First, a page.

Until late last year, Facebook disclosed monthly active users (MAUs, hereafter 'users' for simplicity) for its smartphone apps, on a rolling daily basis. I was always slightly nervous of publishing it, since you had to know how to get it and I suspected it might disappear if anyone pointed it out. Now, like fairy gold, the data has disappeared, so I can share it.
First, the eye-catching numbers:
- In September 2012, Facebook reported 470m users of its smartphone apps for iPhone, Android, RIM, Nokia, Windows Phone and J2ME ('Featurephone)
- It had a further (presumably overlapping) 45m users of its iPad app, out of around 100m active devices
- Out of 1.07bn total users, Facebook reported 604m 'mobile users', implying that 134m were not using these apps and hence were using the mobile web
- Obviously, these numbers are not exclusive: many, if not all, of the people using mobile apps are also using the desktop site
The chart below shows Q3 2012 data, clearly showing how important mobile has become for Facebook, but also the relative importance of the different mobile platforms. 140m people were using the iPhone app, and 176m using the Android app: between them these are a quarter of Facebook's base, and almost certainly a higher proportion of use.
One of the interesting aspects of this data is that (if you were collecting it) you can compare platforms over time. The next chart compares Facebook's mobile numbers for September 2012 versus September 2011.
It's pretty easy to see where the growth is coming from: Android, up from 66m to 175m, followed by iPhone, up from 91m to 140m. There is also very interesting strength for the J2ME client for feature phones, which is probably a function of growth in emerging markets: this app more than doubled to 75m users. Meanwhile the RIM app is growing much more slowly (and had flattened completely by the time the data stopped being reported) and Windows and Nokia are nowhere.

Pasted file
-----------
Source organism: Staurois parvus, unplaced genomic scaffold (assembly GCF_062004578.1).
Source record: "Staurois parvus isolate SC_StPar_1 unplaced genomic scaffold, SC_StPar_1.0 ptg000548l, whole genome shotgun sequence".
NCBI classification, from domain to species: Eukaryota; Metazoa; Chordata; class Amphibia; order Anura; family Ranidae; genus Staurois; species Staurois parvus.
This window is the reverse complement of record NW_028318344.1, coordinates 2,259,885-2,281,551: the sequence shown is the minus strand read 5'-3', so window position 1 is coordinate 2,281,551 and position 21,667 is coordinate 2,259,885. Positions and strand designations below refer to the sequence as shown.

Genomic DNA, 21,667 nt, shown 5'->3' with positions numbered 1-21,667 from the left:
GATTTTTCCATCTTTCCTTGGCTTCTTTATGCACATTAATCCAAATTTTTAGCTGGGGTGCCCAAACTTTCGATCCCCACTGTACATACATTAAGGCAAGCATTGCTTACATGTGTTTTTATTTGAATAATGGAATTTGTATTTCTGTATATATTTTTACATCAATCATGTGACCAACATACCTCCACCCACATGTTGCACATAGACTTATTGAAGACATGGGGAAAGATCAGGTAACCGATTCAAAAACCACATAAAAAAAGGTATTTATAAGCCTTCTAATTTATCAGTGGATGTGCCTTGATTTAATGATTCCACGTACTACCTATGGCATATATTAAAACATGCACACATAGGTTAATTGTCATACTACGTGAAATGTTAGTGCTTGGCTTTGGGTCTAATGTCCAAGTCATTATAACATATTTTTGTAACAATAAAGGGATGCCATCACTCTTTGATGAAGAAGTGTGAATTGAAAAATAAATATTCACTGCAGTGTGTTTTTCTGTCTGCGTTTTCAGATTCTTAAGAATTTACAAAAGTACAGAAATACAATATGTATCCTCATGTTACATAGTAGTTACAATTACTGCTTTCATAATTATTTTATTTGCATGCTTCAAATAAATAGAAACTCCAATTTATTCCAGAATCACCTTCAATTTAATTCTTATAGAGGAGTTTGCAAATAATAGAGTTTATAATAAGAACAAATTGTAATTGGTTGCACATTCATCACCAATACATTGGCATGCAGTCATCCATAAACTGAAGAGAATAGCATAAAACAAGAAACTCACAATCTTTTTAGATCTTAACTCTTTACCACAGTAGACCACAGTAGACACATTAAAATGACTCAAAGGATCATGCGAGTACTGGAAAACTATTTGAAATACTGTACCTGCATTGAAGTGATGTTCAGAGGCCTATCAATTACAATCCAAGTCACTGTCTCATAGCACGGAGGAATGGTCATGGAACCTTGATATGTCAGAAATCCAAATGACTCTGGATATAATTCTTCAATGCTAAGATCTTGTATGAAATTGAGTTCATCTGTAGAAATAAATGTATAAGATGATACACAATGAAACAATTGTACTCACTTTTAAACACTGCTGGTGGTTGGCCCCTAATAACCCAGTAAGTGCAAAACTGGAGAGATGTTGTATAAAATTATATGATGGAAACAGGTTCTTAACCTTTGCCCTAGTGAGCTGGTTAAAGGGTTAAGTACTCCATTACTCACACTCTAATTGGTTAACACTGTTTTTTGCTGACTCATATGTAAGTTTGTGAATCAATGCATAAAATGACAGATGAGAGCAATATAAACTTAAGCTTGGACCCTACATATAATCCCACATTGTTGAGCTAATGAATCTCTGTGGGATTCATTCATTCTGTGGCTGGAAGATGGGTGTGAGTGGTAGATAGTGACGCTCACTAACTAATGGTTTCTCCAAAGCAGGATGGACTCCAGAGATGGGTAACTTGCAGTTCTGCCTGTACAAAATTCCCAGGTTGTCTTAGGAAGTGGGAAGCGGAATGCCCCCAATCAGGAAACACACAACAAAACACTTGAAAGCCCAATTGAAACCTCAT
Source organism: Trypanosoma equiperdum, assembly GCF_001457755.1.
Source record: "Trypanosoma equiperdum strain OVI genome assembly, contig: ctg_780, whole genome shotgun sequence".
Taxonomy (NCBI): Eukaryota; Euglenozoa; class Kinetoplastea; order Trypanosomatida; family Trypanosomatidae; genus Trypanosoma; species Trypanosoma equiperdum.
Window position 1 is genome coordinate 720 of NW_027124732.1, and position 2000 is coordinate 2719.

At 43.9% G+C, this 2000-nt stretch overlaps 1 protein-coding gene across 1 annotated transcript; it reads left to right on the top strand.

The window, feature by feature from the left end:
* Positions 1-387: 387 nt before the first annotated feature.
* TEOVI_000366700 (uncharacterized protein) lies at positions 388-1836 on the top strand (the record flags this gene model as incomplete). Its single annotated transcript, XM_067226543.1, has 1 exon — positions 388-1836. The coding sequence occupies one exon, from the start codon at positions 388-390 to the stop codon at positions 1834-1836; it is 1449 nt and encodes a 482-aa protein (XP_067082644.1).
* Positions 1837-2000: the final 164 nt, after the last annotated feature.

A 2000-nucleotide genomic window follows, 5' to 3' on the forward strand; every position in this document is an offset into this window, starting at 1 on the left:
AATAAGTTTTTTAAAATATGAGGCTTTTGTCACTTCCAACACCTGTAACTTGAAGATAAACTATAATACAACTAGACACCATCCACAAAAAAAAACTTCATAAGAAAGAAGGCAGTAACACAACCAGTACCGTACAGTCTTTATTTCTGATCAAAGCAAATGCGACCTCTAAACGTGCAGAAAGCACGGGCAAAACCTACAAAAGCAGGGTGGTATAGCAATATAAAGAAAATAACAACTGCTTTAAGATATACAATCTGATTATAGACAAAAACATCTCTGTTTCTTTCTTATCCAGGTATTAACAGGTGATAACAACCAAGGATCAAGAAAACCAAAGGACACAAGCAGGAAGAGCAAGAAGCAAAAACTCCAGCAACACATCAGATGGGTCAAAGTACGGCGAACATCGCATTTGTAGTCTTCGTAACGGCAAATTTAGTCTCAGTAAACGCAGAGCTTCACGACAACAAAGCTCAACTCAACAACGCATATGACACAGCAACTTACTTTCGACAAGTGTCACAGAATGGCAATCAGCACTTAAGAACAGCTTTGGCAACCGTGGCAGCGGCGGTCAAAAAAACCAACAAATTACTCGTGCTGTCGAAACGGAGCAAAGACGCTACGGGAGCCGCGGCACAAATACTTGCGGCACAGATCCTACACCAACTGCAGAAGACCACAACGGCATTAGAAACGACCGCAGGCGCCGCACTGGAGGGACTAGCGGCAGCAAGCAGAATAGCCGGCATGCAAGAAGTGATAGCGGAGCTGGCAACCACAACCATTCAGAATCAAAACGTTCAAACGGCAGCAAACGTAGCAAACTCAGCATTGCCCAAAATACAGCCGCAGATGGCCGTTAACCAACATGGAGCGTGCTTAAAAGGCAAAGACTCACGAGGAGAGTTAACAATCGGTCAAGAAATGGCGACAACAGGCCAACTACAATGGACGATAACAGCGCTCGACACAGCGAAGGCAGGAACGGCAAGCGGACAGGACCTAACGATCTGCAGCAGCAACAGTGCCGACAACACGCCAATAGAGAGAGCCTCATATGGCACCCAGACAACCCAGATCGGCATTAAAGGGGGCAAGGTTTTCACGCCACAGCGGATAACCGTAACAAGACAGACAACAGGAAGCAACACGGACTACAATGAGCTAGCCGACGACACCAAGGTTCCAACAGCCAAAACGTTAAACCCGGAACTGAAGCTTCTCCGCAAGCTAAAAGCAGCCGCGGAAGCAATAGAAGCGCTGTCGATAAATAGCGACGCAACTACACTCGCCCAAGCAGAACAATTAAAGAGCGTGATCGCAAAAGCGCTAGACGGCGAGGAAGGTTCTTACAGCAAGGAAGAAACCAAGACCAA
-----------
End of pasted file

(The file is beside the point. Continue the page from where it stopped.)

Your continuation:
How does this compare with the broader install base?
- The iPhone install base in September 2012 was perhaps 200m, giving Facebook 70% penetration
- The Android base was MAYBE 550m. However at least 100m (a very rough estimate) was in China with no access to Facebook, giving Facebook an effective penetration of 40% of the 450m phones outside China
In other words, Facebook has much higher penetration in iPhones than Android phones: 70% versus 40%. This might be a geographic issue, with Android having higher share in emerging markets with lower Facebook use, but it probably also reflects the widely observed lower engagement on Android. There may also be app quality issues.
Aggregating this data makes another trend very clear: use of smartphone apps is surging as a share of Facebook, up from 240m in September 2011 (30% of the total) to 470m (44%) in September 2012. Mobile web, meanwhile, is flat, at least on these numbers.
Finally, we also used to get data for Facebook's other apps; Messenger and Camera.
Facebook Messenger had an entirely respectable 53m users, again with the iPhone having slightly lower absolutes but higher penetration. RIM, perhaps unsurprisingly, was less successful. However, compared to the dozen or so stand-alone mobile messaging services, such as WhatsApp, Line etc, this is pretty small. Camera, meanwhile, bumps along at 1m or so users. Instagram is an obvious explanation here.
100m is the new 1m
Facebook is becoming an mobile app-based service first and foremost. Almost half the base is using smartphone apps and we can be sure it's more than half the use, especially in developed markets, where 75% of users are on mobile in some form. That poses a two sets of challenges:
- Revenue: FB has a solid desktop revenue model, but the mobile model is much less well worked out
- More importantly, I think, UX: Facebook has nailed a certain vision of desktop Social Networking. It is much less clear to me that it has nailed the One True Mobile social experience. Hence Instagram, Poke, Camera, Messenger - FB is back into customer discovery mode, trying to work out the right UX. Meanwhile Whatsapp seems to have a couple of hundred million users and there are at least a dozen mobile messaging apps with over 100m users. Worse, since they're mostly founder-controlled they may not be willing to be bought out
FB is going though a massive, existential transition to mobile, changing the UX and the revenue model massively. Nothing is settled yet.
This data is not entirely compatible with public statements from Facebook that the mobile site has more users than its Android and iPhone apps combined. There's no obvious way to reconcile them: Facebook has disclosed MAUS for the Android and iPhone apps that add up to well over 340m, and 'mobile users' of a ittle over 600m.